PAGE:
Last week I had a bad day homeschooling – before breakfast was over, I was already angry and frustrated with my children. They weren’t being obedient, and everything was taking twice as long as it should have. I stormed out of the room, muttering something about how maybe next year they should all attend school.
And then I realized…it wasn’t them — it was me. I hadn’t required obedience. I once heard a speaker say that obedience is doing something right away, all the way (completely), in a happy way. That morning, when I asked them to do something, they whined, argued, and complained. They certainly didn’t do what I asked right away or in a happy way. And while I should have followed through with what I said, instead I gave in…and gave in… and gave in…until the disobedience made me so angry I blew up. And there went the day – it’s hard to recover after that.
I always wonder why they act so surprised when I get angry—they know they’re not following instructions. But then again, why am I always so surprised they don’t obey? They know I don’t follow through with what I say, so they push as far as they can, hopefully not so far that I fuss at them. The problem didn’t start with them – it began with me.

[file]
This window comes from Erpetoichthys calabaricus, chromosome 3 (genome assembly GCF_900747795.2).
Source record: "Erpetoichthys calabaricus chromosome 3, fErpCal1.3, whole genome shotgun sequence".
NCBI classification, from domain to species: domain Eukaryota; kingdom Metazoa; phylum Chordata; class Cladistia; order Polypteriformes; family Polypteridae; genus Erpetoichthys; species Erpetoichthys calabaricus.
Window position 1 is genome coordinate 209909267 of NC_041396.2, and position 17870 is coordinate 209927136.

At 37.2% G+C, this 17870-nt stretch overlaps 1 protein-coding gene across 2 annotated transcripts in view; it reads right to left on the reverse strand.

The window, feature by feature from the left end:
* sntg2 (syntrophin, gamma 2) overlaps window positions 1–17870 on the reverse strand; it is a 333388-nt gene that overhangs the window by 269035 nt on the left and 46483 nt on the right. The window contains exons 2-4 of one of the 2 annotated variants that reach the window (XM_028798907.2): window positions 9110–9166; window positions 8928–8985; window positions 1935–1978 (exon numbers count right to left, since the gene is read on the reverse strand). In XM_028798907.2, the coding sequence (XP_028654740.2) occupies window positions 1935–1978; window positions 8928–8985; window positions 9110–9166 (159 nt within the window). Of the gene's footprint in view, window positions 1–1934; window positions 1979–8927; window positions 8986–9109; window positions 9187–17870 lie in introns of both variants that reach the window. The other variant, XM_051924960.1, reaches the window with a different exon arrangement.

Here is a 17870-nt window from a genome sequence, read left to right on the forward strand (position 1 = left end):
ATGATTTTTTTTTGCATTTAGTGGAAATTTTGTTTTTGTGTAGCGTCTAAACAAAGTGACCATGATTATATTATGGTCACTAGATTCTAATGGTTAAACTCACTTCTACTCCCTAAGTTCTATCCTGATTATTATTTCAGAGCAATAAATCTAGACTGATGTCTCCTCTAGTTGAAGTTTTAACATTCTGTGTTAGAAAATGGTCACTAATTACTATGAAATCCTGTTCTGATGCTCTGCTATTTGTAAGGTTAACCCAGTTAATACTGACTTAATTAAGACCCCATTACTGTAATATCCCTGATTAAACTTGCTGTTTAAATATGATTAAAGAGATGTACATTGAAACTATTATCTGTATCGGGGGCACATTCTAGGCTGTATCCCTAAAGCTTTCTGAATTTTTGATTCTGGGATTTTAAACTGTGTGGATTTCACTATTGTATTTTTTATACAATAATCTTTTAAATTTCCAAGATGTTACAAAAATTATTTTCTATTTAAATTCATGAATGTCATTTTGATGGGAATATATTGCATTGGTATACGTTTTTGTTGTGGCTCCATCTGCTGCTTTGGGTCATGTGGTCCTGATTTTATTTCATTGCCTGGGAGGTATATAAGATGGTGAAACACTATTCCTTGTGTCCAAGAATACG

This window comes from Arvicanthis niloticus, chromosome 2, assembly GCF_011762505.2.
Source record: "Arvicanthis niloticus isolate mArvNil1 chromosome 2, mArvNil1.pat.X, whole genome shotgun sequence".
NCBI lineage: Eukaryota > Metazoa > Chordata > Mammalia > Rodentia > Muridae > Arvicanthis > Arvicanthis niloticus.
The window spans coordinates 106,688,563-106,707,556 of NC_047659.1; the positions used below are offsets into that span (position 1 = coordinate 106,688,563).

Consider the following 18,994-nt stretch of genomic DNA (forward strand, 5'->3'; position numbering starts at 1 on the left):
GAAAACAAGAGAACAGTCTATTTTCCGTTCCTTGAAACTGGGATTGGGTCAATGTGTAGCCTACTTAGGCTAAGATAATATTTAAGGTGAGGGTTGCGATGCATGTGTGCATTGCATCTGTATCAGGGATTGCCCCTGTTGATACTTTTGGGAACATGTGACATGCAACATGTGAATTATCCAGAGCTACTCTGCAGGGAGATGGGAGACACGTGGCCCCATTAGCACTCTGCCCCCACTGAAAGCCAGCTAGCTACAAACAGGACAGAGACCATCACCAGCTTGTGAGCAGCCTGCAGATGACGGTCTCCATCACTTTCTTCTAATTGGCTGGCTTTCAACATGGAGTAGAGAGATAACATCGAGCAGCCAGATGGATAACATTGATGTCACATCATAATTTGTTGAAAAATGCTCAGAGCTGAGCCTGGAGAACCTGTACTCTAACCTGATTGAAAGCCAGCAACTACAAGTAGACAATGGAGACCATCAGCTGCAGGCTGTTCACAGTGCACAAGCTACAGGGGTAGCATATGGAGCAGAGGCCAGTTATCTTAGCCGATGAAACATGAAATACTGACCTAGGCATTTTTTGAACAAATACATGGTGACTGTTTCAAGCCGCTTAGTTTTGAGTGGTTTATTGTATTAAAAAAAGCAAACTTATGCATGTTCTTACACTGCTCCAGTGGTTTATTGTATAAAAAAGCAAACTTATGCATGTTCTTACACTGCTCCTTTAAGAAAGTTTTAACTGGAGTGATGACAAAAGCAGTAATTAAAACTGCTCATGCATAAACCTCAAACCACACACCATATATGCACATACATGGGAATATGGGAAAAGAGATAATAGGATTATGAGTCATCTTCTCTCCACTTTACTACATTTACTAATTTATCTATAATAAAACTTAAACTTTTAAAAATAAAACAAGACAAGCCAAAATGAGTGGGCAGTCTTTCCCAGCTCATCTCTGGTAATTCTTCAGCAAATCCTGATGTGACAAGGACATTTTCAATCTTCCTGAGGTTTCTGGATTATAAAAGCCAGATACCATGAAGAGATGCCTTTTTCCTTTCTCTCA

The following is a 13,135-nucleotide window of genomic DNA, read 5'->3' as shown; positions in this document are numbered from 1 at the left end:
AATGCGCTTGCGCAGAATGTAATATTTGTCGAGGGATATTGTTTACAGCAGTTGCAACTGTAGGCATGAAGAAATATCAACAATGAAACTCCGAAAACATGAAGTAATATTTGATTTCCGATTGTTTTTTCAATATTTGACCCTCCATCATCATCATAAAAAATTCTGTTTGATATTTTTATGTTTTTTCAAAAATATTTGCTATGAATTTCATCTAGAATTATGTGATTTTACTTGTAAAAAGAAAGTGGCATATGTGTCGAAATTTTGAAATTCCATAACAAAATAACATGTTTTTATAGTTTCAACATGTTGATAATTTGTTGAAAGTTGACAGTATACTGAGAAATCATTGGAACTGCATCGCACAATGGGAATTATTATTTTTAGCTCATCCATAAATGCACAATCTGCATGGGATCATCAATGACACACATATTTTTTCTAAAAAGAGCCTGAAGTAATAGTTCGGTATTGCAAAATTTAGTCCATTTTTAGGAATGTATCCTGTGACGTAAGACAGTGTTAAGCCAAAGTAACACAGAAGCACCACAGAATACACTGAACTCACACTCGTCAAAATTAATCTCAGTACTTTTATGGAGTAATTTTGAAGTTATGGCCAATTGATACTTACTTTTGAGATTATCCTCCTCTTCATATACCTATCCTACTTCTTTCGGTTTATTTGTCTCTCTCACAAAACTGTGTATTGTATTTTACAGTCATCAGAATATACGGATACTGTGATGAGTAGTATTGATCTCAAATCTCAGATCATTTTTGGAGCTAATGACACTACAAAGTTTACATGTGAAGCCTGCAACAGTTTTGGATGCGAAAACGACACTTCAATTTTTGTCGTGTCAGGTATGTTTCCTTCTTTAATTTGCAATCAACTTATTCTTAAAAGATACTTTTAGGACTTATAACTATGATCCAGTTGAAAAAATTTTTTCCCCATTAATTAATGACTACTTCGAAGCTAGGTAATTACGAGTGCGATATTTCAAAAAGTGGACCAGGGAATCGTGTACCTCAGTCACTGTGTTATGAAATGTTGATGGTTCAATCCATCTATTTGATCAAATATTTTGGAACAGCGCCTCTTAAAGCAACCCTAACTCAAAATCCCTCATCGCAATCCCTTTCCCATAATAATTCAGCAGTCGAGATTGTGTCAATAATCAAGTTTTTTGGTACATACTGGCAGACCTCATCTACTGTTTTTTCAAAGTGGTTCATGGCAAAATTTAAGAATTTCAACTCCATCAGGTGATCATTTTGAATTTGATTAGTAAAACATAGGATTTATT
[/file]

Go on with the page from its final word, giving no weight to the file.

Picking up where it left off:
For the first time, I realized that teaching my children at home requires me working on my character as well! It would be very easy to put everyone in school and not have to worry about it. They’re great kids, and most of the time they are respectful, courteous, and kind. If they were in school, my time to interact with them would be more limited, and I wouldn’t have to deal much with the issue of obedience. I’m confident we would get by, and they would turn out fine.
With this new perspective, however, I’m glad we’re homeschooling. The constant interactions with my children are quite revealing, showing me areas where I need to change. And I know that as I do, they’ll change as well. So I told them I don’t plan on sending them to school next year after all – I have a lot more growing to do!